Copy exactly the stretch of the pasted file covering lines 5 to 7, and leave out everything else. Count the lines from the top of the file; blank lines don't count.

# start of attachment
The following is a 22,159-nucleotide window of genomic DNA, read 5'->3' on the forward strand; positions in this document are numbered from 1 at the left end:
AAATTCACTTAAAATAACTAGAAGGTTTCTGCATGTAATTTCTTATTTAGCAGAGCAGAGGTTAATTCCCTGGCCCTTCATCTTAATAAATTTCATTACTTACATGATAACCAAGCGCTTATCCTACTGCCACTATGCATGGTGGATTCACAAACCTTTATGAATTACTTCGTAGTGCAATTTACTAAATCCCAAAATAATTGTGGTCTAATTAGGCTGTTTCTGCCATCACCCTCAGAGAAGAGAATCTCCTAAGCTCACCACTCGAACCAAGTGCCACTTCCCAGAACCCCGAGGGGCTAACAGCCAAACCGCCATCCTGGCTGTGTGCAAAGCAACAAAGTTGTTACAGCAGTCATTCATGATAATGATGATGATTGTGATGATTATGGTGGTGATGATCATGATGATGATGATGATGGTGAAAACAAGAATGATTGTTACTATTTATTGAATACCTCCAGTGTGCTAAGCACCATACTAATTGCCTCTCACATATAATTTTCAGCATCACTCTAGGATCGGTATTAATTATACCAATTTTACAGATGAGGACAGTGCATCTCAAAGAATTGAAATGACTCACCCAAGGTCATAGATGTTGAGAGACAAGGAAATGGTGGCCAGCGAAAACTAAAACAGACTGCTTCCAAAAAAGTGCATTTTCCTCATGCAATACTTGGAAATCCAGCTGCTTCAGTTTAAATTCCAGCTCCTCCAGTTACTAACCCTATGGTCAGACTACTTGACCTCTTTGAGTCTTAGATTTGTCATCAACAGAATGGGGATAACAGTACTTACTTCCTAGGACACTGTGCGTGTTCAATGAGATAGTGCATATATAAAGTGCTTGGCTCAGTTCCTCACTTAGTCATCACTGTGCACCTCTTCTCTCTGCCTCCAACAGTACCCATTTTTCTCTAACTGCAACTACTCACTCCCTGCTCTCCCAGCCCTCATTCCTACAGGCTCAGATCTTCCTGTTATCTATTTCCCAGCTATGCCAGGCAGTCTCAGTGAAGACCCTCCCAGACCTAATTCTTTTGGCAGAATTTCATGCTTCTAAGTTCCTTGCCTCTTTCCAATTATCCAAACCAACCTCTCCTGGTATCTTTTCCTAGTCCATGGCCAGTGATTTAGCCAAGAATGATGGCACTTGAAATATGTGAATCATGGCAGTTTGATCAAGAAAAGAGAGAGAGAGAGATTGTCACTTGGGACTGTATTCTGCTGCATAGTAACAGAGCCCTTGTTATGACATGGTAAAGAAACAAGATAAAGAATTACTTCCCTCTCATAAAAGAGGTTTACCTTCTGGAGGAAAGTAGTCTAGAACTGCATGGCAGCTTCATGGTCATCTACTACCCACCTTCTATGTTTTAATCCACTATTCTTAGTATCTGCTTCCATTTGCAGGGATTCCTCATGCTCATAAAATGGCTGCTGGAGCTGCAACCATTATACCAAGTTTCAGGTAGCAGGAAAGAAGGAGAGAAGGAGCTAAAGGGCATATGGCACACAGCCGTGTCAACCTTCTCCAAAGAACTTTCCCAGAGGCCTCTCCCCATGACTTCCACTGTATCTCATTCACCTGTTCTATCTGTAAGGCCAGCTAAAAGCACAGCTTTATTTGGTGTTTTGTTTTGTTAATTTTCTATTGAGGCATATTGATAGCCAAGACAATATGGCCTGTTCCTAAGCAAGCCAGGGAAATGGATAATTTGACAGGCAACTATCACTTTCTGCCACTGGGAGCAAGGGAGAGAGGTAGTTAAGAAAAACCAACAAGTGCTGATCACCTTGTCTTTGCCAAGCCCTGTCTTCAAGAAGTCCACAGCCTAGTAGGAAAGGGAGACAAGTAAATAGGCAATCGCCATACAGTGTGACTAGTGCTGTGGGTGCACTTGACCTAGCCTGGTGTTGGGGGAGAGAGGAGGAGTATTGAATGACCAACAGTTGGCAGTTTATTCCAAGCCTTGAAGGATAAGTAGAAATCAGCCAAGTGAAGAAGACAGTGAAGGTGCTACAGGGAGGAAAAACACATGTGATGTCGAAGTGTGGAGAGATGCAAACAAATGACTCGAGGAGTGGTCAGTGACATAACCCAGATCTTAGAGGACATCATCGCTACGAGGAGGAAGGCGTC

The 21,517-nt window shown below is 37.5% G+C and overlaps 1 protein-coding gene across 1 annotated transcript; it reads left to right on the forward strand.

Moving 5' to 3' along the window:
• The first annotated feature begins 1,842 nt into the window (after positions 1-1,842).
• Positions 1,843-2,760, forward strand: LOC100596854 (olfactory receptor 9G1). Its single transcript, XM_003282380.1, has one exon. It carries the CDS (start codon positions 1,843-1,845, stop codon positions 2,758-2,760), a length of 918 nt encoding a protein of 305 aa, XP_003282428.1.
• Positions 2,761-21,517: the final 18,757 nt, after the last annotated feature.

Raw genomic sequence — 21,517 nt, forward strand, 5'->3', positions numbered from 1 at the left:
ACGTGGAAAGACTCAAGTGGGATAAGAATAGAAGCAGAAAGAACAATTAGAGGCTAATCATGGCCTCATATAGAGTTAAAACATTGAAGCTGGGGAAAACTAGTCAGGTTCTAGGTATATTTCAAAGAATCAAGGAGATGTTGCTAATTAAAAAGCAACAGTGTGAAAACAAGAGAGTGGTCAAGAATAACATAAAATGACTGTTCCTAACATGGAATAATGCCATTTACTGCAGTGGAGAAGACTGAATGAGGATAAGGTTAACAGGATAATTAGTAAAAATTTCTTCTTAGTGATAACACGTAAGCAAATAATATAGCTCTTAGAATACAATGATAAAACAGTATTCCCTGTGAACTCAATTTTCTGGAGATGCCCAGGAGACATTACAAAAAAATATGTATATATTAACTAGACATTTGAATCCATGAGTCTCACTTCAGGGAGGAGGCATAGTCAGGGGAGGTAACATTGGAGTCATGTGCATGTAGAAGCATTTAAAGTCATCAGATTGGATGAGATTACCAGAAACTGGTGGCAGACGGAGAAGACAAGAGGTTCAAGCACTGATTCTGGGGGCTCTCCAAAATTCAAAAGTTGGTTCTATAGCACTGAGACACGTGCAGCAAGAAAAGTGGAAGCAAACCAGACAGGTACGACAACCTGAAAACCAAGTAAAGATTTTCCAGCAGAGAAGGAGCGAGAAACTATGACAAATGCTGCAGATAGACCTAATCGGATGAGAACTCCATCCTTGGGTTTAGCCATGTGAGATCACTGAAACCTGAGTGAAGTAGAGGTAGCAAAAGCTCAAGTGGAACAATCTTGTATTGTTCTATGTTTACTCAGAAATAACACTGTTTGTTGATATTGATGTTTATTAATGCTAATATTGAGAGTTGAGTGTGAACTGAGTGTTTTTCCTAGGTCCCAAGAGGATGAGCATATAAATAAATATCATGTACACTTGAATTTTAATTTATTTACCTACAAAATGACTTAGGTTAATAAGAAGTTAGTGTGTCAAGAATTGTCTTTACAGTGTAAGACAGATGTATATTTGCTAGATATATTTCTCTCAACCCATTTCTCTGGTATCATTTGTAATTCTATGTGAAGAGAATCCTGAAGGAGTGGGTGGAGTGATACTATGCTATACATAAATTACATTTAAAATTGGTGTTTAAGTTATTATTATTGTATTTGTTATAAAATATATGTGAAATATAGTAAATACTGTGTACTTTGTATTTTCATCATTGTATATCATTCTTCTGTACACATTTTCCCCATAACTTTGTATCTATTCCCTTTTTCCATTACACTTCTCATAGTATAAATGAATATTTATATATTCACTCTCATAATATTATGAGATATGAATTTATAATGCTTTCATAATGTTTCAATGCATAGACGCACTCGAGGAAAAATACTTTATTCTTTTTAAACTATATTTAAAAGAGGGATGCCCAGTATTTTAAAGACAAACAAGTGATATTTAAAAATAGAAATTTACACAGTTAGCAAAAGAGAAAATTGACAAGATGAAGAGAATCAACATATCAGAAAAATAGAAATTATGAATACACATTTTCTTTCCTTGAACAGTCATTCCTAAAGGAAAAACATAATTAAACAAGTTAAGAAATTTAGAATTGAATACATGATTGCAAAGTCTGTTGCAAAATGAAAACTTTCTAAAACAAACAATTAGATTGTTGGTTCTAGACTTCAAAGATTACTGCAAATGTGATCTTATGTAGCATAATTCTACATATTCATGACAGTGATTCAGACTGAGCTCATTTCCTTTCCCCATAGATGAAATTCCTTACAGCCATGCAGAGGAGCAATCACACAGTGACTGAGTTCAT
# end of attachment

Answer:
• The first annotated feature begins 1,842 nt into the window (after positions 1-1,842).
• Positions 1,843-2,760, forward strand: LOC100596854 (olfactory receptor 9G1). Its single transcript, XM_003282380.1, has one exon. It carries the CDS (start codon positions 1,843-1,845, stop codon positions 2,758-2,760), a length of 918 nt encoding a protein of 305 aa, XP_003282428.1.
• Positions 2,761-21,517: the final 18,757 nt, after the last annotated feature.